Standard poodle owners should take special note of the high incidence of GDV in this breed. Excess gas trapped in the dog's stomach causes "bloat." Twisting of the stomach (volvulus or "torsion") causes or is caused by excess gas. Symptoms include restlessness, inability to get comfortable, pacing, or retching without being able to bring up anything.

The dog's abdomen may be visibly swollen, but dogs can bloat or torsion without visible swelling. GDV is a dire emergency condition. If you suspect a dog is bloating, you should not wait to see if he improves. A dog with GDV requires immediate veterinary care.

The dog's survival usually depends on whether the owner can get him to the vet in time. It is a good idea for a standard poodle owner to know the route to the nearest 24-hour emergency clinic, so time is not wasted looking for directions.

Longevity and causes of death

Standard poodles in UK, Denmark and USA/Canada surveys had a median lifespan of 11.5 to 12 years. In a UK survey, the most common causes of death were cancer (30%), old age (18%), GDV (bloat/torsion, 6%), and cardiac disease (5%).

Miniature and toy poodles in UK surveys had median life spans of 14 to 14.5 years. In miniature poodles, the leading cause of death was old age (39%). In toy poodles, the leading causes of death were old age (25%) and kidney failure (20%).

Some toy poodles can live up to 20 years, if they have a healthy life and are not overweight.

Common illnesses

  • Addison's disease (hypoadrenocorticism)
  • Cataracts
  • Congenital heart disease
  • Chronic active hepatitis
  • Cushing's syndrome (hyperadrenocorticism)
  • Distichiasis
  • Entropion
  • Epilepsy
  • Gastric dilatation volvulus (Standard)
  • Gastric torsion
  • Glaucoma
  • Intervertebral disc degeneration
  • Lacrimal duct atresia
  • Legg–Calvé–Perthes syndrome
  • Progressive retinal atrophy
  • Patellar luxation (Toy and Miniature)
  • Trichiasis
  • Urolithiasis.
  • Hip dysplasia (Standard)
  • Hypothyroidism
  • Mitral valve disease
  • Osteosarcoma
  • Patent ductus arteriosus
  • Sebaceous adenitis
  • Von Willebrand disease

Poodle mixes

Poodles are crossed with other breeds for various reasons, and the resulting puppies (called designer dogs) are described by whimsical portmanteau words, such as cockapoo or spoodle (Cocker Spaniel cross), goldendoodle, labradoodle (Labrador cross), pekepoos (Pekingese cross), and many others.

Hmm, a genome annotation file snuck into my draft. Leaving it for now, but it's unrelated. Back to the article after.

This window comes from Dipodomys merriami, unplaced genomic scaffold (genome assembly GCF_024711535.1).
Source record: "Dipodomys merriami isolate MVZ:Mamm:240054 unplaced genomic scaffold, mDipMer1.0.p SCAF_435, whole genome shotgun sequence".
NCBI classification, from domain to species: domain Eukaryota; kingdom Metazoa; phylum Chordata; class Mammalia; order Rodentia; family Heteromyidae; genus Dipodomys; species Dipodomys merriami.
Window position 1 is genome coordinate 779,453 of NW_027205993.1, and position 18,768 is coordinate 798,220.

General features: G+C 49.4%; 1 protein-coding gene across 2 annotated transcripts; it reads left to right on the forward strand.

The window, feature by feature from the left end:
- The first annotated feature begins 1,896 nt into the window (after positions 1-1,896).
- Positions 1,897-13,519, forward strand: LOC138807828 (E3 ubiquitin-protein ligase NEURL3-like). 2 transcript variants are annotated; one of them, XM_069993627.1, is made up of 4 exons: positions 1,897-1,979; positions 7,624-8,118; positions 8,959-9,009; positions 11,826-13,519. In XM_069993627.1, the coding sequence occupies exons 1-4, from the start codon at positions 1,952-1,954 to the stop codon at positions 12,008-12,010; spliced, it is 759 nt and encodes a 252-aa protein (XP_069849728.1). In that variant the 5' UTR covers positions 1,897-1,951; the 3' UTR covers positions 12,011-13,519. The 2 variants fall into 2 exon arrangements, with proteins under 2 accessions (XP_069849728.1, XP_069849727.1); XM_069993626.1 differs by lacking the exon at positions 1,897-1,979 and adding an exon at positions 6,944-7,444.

A cross between a shedding breed and a poodle (which does not shed much) does not reliably produce a non-shedding dog. Traits of puppies from crossbreedings are not as predictable as those from purebred poodle breedings, and the crosses may shed or have unexpected or undesirable qualities from the parent breeds.

Poodle crossbreds (also called hybrids) are not recognized by any major breed registry, as crossbreeds are not one breed of dog, but two. If both parents are registered purebreds but of different breeds, it is still not possible to register a puppy as two different breeds.

Some minor registries and Internet registry businesses will register dogs as any breed the owner chooses with minimal or no documentation; some even allow the breeder or owner to make up a new "breed name" (portmanteau word).

Hypoallergenic qualities

Poodles are often cited as a hypoallergenic dog breed. The poodle's individual hair follicles have an active growth period that is longer than that of many other breeds of dogs; combined with the tightly curled coat, which slows the loss of dander and dead hair by trapping it in the curls, an individual poodle may release less dander and hair into the environment.

In addition, most poodles are frequently brushed and bathed to keep them looking their best; this not only removes hair and dander but also controls the other potent allergen, saliva.

Although hair, dander, and saliva can be minimized, they are still present and can stick to "clothes and the carpets and furnishings in your home"; inhaling them, or being licked by the dog, can trigger a reaction in a sensitive person. A vacuum cleaner with a HEPA filter can help clear dander floating in the air.

The word hypoallergenic, when referring to a dog, is also a misconception; all dogs shed. Poodles shed hair in minimal amounts, and also release dander, but are not as likely to trigger allergies as much as many other breeds.